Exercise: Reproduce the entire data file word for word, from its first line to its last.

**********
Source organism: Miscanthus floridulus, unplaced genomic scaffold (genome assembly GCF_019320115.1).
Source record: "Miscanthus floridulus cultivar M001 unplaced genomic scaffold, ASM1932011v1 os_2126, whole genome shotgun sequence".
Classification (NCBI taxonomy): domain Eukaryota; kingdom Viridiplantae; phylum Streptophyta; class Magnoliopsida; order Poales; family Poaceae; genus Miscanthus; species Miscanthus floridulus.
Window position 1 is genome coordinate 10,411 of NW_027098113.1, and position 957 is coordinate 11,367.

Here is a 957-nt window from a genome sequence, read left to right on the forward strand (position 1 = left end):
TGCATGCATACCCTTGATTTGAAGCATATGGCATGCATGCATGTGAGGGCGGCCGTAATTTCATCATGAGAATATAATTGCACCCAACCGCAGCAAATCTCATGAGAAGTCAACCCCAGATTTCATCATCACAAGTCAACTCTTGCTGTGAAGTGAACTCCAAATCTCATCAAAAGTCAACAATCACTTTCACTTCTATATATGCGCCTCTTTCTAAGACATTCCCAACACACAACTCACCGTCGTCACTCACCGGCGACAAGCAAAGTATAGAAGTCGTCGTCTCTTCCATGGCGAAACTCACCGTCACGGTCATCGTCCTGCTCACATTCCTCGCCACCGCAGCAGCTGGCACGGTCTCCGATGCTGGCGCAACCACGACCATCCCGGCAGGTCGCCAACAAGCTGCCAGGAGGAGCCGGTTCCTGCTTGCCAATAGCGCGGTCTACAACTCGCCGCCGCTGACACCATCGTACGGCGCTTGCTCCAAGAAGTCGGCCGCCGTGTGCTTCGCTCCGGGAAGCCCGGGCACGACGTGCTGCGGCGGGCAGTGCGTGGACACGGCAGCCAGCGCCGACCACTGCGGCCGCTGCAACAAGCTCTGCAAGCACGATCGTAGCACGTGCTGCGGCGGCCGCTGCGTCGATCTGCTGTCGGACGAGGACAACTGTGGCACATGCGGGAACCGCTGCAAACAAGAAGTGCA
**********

Source organism: Miscanthus floridulus, unplaced genomic scaffold (genome assembly GCF_019320115.1).
Source record: "Miscanthus floridulus cultivar M001 unplaced genomic scaffold, ASM1932011v1 os_2126, whole genome shotgun sequence".
Classification (NCBI taxonomy): domain Eukaryota; kingdom Viridiplantae; phylum Streptophyta; class Magnoliopsida; order Poales; family Poaceae; genus Miscanthus; species Miscanthus floridulus.
Window position 1 is genome coordinate 10,411 of NW_027098113.1, and position 957 is coordinate 11,367.

Here is a 957-nt window from a genome sequence, read left to right on the forward strand (position 1 = left end):
TGCATGCATACCCTTGATTTGAAGCATATGGCATGCATGCATGTGAGGGCGGCCGTAATTTCATCATGAGAATATAATTGCACCCAACCGCAGCAAATCTCATGAGAAGTCAACCCCAGATTTCATCATCACAAGTCAACTCTTGCTGTGAAGTGAACTCCAAATCTCATCAAAAGTCAACAATCACTTTCACTTCTATATATGCGCCTCTTTCTAAGACATTCCCAACACACAACTCACCGTCGTCACTCACCGGCGACAAGCAAAGTATAGAAGTCGTCGTCTCTTCCATGGCGAAACTCACCGTCACGGTCATCGTCCTGCTCACATTCCTCGCCACCGCAGCAGCTGGCACGGTCTCCGATGCTGGCGCAACCACGACCATCCCGGCAGGTCGCCAACAAGCTGCCAGGAGGAGCCGGTTCCTGCTTGCCAATAGCGCGGTCTACAACTCGCCGCCGCTGACACCATCGTACGGCGCTTGCTCCAAGAAGTCGGCCGCCGTGTGCTTCGCTCCGGGAAGCCCGGGCACGACGTGCTGCGGCGGGCAGTGCGTGGACACGGCAGCCAGCGCCGACCACTGCGGCCGCTGCAACAAGCTCTGCAAGCACGATCGTAGCACGTGCTGCGGCGGCCGCTGCGTCGATCTGCTGTCGGACGAGGACAACTGTGGCACATGCGGGAACCGCTGCAAACAAGAAGTGCA